Make Life With A Car Easier With A Few Simple Habits

Happiness with cars is often paid for with the little things we can do while using them.

I’ve been driving a car since I was 17. I got my learners-permit when I was 15. I got my license when I was 16. I bought my first car when I was 17, and since then, I’ve never been without a car. I’ve been driving almost every day now for 37 years and I’ve learned a few things along the way that I’d like to share with you. Here are some simple habits that will make your life with a car a little bit easier.

Don’t rev the engine when you start the car

I’ve seen how some other people start their cars and I always cringe when I see them revving the engine just as they turn the key. The problem with revving the engine on startup is that when an engine has been idle for some time, like overnight, most of the oil has dripped back down into the oil pan. That means that piston rings, crankshaft bearings, camshafts, valve lifters, and valve guides have very little oil in them, and that means wear and tear on an engine.

When I start my car, I don’t even have my foot on the gas pedal. I let the engine start on its own when I turn the key. I trust that the engineers have designed the car to just start without my coaxing. The first 30 seconds are critical. I don’t even rev the engine in park, that’s a waste of gas. I just start the car with my foot off of the gas pedal, let the car idle and warm up for 30–60 seconds and then I put the car in reverse to back out. I don’t put the car in gear during that warmup time because if I release the brake, that engages the clutch in an automatic transmission and places load on the engine.

Once the oil is circulating and the engine has warmed up, I am on my way. By just turning the key without my foot on the gas, the engine turns over and finds an idle speed that’s right for warming up. The engineers have baked some intelligence into the car so that it can sense temperature, idle time and inclination, and the engine will adjust accordingly. In a nutshell, I’m gentle with my cars so that can I get the maximum life out of them.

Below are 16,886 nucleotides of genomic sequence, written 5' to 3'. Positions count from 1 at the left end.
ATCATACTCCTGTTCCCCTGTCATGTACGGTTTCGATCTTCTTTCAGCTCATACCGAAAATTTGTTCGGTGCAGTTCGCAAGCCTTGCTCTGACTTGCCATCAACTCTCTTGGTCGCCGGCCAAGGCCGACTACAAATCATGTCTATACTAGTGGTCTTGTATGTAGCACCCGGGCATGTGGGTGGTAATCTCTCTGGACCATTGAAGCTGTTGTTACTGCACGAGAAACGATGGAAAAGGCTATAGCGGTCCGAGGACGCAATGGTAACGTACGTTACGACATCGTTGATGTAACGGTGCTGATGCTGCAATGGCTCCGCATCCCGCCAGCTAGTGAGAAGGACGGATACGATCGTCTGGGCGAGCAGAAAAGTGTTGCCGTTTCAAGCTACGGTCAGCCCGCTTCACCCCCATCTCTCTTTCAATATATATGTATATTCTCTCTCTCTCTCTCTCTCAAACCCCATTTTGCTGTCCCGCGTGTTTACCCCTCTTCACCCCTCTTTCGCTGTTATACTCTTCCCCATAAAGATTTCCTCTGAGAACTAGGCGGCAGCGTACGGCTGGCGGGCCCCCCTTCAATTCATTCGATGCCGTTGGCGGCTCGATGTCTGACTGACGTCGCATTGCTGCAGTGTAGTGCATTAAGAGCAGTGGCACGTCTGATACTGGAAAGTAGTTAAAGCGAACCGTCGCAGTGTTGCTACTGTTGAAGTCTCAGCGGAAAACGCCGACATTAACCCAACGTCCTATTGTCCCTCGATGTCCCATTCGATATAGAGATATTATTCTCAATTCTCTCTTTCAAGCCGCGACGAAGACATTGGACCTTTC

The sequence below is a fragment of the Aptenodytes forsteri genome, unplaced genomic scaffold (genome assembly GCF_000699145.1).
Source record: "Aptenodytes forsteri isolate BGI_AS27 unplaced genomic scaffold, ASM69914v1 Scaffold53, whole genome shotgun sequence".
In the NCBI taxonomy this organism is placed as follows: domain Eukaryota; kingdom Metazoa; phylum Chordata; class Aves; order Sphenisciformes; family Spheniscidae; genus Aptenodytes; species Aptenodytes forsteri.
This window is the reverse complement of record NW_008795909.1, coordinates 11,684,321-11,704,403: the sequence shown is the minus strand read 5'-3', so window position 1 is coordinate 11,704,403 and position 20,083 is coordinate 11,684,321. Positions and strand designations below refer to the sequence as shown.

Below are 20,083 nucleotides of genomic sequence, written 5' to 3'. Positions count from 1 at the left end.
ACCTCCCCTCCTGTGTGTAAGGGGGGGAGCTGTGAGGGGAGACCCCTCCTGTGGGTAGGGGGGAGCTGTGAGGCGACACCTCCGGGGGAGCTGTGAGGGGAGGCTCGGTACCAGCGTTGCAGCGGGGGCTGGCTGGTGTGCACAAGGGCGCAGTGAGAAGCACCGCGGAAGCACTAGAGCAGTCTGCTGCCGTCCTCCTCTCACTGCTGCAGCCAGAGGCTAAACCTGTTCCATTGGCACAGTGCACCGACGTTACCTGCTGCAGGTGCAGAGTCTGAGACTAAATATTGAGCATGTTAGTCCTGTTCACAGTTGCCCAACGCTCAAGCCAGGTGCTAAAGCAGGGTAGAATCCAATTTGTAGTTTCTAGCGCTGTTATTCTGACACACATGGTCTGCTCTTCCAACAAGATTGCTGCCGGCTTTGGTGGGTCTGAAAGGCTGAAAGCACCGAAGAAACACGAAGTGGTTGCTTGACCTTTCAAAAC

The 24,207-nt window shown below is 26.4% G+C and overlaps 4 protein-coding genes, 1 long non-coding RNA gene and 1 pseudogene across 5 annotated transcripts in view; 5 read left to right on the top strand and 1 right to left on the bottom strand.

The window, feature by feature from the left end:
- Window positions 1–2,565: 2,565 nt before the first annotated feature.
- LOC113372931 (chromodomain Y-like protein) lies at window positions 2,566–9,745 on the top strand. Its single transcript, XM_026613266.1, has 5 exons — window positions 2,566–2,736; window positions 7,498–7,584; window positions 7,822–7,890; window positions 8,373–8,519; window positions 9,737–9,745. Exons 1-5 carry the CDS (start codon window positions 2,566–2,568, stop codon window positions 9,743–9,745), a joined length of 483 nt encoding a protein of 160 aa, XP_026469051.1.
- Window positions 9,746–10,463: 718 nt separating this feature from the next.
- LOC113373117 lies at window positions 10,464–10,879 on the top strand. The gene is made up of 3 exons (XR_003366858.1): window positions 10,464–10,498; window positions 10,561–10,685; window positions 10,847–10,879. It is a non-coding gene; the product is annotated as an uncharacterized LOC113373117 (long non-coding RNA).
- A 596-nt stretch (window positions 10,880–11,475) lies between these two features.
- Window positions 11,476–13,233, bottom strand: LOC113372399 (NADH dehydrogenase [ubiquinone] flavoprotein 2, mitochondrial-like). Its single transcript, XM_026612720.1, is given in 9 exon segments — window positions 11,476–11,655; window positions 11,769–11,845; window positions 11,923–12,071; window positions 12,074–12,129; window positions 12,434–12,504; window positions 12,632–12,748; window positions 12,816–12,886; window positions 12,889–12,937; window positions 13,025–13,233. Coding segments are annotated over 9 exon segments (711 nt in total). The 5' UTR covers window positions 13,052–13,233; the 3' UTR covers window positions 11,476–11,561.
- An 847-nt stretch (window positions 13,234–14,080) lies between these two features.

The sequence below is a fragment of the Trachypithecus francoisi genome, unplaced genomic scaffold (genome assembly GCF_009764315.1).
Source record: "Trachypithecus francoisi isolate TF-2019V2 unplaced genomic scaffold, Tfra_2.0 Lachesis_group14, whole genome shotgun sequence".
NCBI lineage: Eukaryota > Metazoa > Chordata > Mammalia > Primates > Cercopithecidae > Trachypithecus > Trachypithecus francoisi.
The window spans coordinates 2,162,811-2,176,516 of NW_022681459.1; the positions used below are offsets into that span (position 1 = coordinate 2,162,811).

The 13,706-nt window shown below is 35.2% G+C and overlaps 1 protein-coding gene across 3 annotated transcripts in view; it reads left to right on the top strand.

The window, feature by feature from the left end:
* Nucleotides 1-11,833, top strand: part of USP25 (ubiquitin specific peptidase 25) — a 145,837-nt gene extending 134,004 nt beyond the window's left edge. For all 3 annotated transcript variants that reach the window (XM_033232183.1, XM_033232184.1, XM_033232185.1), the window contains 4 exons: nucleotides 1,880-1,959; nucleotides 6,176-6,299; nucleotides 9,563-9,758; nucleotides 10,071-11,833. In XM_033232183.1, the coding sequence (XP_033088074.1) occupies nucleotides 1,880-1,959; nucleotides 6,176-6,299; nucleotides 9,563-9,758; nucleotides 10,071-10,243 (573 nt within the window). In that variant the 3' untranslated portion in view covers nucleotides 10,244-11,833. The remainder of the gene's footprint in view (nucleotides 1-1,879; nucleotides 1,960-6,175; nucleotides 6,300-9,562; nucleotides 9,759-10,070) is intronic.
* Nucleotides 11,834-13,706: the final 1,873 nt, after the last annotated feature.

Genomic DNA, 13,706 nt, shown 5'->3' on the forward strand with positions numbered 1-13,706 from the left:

Change the oil

Most modern cars have a sensor in the engine, usually in the oil pan, that tests the oil for the chemical breakdown of the oil. It’s a chemical sensor that checks to see how much life is left in the oil before it will need changing. Oil in the car is like the blood in your body. Every moving part in the engine needs lubrication. If the oil is not changed regularly, the oil breaks down and then metal to metal friction occurs, grinding the parts to bits, and will eventually bring the car to a halt.

When that sensor detects that there is little remaining life in the oil, usually 15% life, it’s time to take it in for service. I just take it to the dealer when I need service. I’ve done the mom and pop shops and have seen a few disasters, so I think that dealers have gotten a bad rap in the past.

Taking the car into the dealer means I have some accountability. I can go to corporate and get some attention if need be. But my dealer has been treating me very well, so I take it there. They know my car well and have a very thorough historical record of the service on the car.

And they won’t change the oil until it hits 15% of life or less. Just this one thing, changing the oil when needed, will give you 200,000 miles or more out of a car without major repairs.

Static electricity around the car

For much of my early life with cars, I’ve had to deal with static electricity, that is, getting “zapped” on my fingers when I exit the car. This is actually critically important when you get gas for the car. Sparks from static electricity can ignite gasoline, even from vapors, so you want to be sure that you’ve discharged static electricity before you touch the handle of the pump nozzle.

It was a painful and frustrating problem for me for many years. I just hated every winter with dry, cold air, making static shock all the more likely. But then one day, I started to think about it. When I get out of the car, my pants rubbed against the fabric on the seat and that generates the charge. So I got the idea to always have a finger touching a metal surface on the car as I got out. As an informed adult, I always make sure that my hand is on metal until my feet are on the ground and my butt is no longer touching the seat. I will even keep a hand on the door as I get out to remove any chance for a shock.